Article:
Iranians Protest a Corrupt Government
December 30, 2022
Twenty-two-year-old Mahsa Amini died after being taken into police custody for loosely wearing her hijab on Sept. 16, 2022. Ever since, Iranian women have been fervently protesting for change.
The morality police can arrest women who don’t maintain Iran’s standards of modesty: always wearing a hijab with loose, baggy clothing.
“What governments want for women is they want them to wear something like that, but nobody listens to them,” Farnoush Jalilvand, an Iranian woman who grew up under the regime, said. “When we travel to Iran, what we do is we just put something on top of the hair to just cover part of the hair, and you can wear pants and long sleeves.”
Iranian women are protesting these regulations through defiant actions, like cutting their hair, ripping off their hijabs and burning their hijabs in public demonstrations, often tauntingly in front of the morality police. Although violating the norms set for women is extremely risky, the protests signify Iranians’ emboldening attitudes against the oppressive rule. To better understand these protests, it is essential to consider the politics of Iran, which led to its authoritarian government and strict rules, especially against women. Supreme Leader Ayatollah Ali Khomeini controls Iran’s current regime, with Ebrahim Raisi as president since August 2021. Raisi has enforced increasingly strict rules on women’s attire and behavior because Iran’s government is heavily tied to the country’s religion, Islam — he believes that Iran’s morality relies on women’s compliance with Islamic modesty guidelines.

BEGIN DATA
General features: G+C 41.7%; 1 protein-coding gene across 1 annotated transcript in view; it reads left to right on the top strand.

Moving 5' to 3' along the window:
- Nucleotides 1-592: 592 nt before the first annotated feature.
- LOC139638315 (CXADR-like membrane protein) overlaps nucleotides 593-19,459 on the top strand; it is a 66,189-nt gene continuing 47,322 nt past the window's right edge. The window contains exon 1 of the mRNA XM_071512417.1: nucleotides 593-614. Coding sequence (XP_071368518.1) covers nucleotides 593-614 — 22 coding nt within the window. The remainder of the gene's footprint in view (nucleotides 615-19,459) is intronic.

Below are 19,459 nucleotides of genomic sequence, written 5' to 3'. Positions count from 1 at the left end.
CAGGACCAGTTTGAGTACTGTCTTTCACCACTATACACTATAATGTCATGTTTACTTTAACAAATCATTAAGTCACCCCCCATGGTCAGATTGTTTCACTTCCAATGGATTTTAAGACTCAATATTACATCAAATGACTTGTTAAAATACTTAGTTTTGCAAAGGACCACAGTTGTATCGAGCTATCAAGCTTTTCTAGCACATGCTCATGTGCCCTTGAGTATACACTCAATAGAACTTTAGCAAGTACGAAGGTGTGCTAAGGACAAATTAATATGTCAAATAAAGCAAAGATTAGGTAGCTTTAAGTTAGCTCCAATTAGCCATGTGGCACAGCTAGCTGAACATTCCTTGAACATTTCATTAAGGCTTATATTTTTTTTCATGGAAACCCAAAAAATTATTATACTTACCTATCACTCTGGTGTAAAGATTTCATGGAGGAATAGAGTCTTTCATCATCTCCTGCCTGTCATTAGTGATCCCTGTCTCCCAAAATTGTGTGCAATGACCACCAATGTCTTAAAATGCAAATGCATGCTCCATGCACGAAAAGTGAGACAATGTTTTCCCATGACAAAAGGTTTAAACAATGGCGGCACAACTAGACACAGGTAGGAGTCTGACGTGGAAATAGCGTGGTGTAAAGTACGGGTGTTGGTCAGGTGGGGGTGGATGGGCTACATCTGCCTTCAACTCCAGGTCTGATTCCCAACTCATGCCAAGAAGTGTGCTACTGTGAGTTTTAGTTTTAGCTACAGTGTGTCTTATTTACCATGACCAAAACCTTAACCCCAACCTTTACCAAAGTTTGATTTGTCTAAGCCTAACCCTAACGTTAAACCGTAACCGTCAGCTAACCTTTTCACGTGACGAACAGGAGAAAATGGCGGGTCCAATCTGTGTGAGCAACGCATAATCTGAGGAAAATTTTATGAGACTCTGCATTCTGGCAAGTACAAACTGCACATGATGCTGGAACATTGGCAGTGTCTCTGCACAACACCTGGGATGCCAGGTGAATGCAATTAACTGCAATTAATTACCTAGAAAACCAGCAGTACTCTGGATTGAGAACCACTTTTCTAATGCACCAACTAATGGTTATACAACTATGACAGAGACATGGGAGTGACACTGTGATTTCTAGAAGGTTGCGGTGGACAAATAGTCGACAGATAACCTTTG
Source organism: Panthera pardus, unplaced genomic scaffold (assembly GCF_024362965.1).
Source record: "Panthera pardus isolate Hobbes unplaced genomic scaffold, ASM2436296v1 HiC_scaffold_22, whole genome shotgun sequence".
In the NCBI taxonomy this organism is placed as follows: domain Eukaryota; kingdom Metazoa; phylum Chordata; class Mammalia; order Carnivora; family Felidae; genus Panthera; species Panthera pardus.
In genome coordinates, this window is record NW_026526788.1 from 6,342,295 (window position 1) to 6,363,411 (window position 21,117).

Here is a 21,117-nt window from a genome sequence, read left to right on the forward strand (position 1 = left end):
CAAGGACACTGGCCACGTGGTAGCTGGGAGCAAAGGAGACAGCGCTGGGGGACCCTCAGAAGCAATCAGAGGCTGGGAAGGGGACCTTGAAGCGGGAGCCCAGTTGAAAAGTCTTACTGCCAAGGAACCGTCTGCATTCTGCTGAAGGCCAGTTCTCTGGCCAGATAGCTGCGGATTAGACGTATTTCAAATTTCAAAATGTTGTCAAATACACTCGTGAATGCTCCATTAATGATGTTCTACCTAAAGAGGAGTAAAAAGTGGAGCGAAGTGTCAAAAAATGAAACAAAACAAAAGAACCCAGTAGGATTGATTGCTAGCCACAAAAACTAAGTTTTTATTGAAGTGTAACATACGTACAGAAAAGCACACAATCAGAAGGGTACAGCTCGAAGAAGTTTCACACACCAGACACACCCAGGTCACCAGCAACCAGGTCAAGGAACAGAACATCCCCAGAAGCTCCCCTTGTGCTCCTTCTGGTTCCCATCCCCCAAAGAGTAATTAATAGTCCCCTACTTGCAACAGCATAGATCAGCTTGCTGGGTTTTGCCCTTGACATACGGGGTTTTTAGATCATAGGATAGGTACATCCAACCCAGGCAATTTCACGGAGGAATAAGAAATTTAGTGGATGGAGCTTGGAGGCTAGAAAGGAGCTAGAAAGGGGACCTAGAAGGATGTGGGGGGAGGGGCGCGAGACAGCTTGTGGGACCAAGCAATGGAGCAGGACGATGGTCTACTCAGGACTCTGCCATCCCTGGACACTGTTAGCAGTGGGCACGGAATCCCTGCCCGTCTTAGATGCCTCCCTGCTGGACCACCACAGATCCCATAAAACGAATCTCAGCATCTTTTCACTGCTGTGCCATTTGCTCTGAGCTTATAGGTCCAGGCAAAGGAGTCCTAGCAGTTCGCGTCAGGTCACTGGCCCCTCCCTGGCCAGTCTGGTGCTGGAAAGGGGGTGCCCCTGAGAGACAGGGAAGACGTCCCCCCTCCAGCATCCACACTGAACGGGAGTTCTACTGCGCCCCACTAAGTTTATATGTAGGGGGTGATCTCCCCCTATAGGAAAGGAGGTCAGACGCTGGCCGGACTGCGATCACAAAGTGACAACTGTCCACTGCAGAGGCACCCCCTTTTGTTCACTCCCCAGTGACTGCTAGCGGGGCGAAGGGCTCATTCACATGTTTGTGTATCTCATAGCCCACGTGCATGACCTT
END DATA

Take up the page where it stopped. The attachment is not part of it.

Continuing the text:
Amini’s death is not the only example of Iran’s morality police arresting and killing women who fail to comply with their rules. Teenagers such as Nika Shakarami, Asra Panahi, and Abolfazl Adinezadeh have all been murdered by the morality police for participating in anti-government protests.
In particular, Amini’s death was the catalyst for protests by women’s rights activists and other frustrated citizens. Throughout Iran, people are taking to the streets to protest Iran’s sexist laws and women’s unjust deaths and to respond to their declining economy and living conditions caused by a corrupt government.
Iran’s economy has been deteriorating partially due to U.S. sanctions and meager wages. Said Jalilvand, “People are getting poor. Everything is so expensive […] But income is very low.” Iranians are angry at their government for broader reasons which have been building up since the start of the regime. The government’s violence against women was simply the turning point in citizens’ attitudes, leading them to take direct action. Due to the nature of these bold protests, many deem this a revolution, unlike Iran’s protests in previous years. Said Soodeh Mansouri, a UCSB grad student who lived in Iran for 30 years, “In this phase, I think it’s not a revolution. We are in a movement situation or pre-revolutionary situation. But it can be a revolution […] I think it’s the point. It’s the moment that people and this Iranian society failed that should finish everything.” She describes the current protests as pre-revolutionary, though if the government fails to listen and protests continue, that would truly make it a revolution.